Directed independent learning

Our students need to develop as independent learners, not only during their time at university, but after they graduate. 

Each Module Definition Form (MDF) describes the hours of learning in terms of contact time (in class) and self-directed learning (i.e. independent learning). Typically self-directed or independent learning accounts for two-thirds to three-quarters of the total time spent on a module.

Research

Research shows that students are aware that they are responsible for much of their learning throughout their course. However, they may not understand what form this takes, nor may they have all of the skills that they need in order to become effective independent learners. This is especially the case for students who are new to higher education. School leavers will be used to much more structured learning and are likely to view their independent learning at university as equivalent to ‘homework’. Students who have been away from education for some time may be very uncertain about what is expected of them.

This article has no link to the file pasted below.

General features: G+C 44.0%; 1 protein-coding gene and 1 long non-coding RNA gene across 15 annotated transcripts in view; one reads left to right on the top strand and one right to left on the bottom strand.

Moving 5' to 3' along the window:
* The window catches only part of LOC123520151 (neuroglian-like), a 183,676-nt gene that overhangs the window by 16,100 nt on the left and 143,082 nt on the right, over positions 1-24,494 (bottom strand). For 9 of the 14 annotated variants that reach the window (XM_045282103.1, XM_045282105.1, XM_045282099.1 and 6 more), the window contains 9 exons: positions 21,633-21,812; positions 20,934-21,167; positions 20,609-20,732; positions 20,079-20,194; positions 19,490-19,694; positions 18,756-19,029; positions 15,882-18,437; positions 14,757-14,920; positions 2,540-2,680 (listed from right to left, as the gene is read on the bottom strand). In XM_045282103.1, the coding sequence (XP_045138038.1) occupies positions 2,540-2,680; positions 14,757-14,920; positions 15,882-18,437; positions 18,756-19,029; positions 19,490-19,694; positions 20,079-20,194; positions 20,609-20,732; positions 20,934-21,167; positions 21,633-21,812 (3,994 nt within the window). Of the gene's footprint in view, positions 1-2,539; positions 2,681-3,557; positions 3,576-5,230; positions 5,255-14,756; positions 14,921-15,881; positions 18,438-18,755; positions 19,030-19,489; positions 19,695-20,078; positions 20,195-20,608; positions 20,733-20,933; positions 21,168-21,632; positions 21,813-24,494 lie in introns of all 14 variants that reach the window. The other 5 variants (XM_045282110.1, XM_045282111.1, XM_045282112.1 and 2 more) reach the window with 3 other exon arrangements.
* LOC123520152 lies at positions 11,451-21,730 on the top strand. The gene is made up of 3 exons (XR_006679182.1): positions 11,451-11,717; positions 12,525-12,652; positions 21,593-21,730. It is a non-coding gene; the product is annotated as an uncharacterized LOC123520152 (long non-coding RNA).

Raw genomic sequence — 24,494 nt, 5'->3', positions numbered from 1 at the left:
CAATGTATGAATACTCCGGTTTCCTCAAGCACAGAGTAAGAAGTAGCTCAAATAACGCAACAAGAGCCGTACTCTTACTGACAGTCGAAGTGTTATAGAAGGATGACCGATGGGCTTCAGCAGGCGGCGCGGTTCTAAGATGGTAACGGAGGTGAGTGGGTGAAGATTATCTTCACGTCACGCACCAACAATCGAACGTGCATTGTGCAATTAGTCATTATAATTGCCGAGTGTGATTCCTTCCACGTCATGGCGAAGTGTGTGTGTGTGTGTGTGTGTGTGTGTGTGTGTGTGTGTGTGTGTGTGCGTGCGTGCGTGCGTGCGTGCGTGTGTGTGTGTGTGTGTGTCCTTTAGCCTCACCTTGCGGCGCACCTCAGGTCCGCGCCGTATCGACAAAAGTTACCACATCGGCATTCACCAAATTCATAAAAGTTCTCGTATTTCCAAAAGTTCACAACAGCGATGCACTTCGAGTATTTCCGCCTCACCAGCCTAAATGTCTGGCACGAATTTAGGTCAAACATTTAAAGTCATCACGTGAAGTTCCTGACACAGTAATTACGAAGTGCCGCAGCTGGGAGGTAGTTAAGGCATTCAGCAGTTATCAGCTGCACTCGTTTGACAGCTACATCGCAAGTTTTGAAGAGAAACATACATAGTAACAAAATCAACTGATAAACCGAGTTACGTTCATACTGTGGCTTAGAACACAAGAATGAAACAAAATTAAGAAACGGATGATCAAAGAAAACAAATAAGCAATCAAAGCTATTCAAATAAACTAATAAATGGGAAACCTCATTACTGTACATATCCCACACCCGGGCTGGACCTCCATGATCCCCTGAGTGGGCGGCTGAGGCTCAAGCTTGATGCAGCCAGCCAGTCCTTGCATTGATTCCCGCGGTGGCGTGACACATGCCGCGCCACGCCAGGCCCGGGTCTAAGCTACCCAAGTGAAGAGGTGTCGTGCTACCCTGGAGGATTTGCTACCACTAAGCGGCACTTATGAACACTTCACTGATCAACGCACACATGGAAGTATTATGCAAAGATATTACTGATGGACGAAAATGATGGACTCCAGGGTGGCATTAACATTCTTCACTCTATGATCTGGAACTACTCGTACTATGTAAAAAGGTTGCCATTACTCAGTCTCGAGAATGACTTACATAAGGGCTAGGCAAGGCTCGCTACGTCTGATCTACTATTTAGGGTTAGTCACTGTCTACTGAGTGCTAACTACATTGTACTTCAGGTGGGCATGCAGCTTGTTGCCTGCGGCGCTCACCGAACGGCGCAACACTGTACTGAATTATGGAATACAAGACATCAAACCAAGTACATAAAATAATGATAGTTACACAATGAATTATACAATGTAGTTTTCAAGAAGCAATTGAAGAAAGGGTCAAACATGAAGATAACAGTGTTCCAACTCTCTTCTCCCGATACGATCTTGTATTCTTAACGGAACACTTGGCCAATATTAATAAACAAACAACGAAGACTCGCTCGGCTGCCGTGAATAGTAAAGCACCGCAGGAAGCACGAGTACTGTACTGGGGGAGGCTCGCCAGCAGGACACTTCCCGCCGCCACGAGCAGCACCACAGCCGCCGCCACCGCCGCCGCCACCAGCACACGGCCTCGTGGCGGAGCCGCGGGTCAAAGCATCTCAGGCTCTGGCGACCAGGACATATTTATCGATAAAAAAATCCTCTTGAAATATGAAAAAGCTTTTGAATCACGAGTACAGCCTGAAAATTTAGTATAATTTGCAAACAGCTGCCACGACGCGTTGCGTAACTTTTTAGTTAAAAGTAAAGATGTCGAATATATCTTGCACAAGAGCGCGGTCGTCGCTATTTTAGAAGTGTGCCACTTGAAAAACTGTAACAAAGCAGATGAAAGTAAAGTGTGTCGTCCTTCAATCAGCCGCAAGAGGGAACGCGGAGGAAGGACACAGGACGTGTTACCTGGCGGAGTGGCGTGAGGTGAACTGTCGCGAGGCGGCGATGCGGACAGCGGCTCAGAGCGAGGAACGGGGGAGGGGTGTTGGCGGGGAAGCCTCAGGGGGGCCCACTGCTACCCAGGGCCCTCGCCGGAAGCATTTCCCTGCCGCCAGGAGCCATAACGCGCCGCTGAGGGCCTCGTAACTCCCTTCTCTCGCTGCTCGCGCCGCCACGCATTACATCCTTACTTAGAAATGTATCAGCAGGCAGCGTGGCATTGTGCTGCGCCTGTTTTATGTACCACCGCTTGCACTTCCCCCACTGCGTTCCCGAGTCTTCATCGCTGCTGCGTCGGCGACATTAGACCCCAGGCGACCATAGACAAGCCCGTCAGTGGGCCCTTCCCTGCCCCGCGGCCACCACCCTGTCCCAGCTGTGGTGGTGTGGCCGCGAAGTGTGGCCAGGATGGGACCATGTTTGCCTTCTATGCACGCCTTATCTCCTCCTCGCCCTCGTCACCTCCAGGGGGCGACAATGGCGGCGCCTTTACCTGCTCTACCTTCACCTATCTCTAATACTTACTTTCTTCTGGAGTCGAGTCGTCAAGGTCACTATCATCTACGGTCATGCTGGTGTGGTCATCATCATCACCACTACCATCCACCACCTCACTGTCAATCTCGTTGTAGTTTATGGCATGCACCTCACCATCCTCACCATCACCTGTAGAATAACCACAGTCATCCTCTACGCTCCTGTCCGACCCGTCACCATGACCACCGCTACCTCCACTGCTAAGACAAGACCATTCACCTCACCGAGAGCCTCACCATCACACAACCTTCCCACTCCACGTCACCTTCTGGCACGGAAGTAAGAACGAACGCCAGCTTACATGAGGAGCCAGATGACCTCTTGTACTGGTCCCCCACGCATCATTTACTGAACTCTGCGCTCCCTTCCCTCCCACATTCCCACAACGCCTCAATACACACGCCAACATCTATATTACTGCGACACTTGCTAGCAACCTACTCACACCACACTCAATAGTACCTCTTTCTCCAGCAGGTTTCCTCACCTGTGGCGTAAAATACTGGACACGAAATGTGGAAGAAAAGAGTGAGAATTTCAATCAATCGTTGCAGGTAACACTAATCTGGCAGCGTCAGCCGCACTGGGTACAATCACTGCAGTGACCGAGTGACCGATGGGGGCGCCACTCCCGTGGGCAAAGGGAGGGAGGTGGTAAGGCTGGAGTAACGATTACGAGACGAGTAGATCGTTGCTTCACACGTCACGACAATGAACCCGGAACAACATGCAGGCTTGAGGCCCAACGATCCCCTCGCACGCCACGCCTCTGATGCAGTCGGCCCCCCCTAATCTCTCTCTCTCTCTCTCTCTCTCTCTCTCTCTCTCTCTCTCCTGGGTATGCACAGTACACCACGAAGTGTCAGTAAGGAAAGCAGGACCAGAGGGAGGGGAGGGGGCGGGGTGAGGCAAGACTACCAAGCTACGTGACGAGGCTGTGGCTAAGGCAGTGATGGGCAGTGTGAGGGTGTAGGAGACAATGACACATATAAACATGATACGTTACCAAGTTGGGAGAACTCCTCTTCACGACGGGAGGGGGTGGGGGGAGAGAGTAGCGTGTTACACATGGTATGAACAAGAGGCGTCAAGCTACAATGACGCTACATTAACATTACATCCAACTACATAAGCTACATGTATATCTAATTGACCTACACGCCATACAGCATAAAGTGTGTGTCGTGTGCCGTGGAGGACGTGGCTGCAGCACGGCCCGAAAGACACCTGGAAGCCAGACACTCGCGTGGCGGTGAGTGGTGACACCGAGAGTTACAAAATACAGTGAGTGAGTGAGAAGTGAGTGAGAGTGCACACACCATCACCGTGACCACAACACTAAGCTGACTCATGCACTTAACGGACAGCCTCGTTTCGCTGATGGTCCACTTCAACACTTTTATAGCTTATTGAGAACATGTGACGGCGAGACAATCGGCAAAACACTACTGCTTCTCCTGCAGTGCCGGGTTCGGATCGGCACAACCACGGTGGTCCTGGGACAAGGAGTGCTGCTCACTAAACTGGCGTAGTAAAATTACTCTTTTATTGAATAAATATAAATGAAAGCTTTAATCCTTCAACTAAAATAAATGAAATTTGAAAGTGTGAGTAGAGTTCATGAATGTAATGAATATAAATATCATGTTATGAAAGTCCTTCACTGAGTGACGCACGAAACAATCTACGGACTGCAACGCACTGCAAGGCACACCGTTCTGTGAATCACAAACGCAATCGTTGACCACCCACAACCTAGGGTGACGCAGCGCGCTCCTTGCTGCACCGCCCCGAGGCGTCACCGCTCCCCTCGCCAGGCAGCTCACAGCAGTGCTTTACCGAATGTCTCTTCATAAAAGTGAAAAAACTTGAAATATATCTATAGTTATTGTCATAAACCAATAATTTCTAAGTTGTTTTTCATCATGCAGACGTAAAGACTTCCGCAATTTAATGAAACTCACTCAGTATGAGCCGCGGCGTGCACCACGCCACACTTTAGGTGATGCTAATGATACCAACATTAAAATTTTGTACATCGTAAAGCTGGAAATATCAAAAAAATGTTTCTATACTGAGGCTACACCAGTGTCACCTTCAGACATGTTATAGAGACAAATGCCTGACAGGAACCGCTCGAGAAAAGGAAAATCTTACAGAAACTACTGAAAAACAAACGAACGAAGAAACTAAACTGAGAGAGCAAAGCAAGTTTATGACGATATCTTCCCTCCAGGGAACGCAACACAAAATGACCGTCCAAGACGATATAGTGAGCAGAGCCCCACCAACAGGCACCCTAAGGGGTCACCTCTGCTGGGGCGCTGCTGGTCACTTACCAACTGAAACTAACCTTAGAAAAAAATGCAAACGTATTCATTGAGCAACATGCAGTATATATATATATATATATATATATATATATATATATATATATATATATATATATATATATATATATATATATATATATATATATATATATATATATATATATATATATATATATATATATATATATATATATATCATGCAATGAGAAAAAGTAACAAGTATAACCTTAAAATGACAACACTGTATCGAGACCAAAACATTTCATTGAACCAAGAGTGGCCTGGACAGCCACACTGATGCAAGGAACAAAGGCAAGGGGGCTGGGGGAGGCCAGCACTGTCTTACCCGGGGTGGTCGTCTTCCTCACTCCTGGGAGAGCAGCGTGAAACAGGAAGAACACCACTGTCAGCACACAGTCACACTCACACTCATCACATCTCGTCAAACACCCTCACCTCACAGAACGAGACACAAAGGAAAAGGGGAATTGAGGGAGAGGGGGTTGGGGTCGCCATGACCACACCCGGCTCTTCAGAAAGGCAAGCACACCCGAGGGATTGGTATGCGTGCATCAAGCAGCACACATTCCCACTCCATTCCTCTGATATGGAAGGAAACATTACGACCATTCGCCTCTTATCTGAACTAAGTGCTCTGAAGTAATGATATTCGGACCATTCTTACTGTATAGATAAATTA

Supporting independent learning

Providing support for independent learning involves: 

  • providing structure – guidance on tasks that will be effective use of time, rather than simply ‘doing more’
  • linking independent learning to class sessions – ensure that independent learning tasks relate to work undertaken in taught sessions
  • ensuring that students have the requisite skills – academic skills and time management are key elements

External resources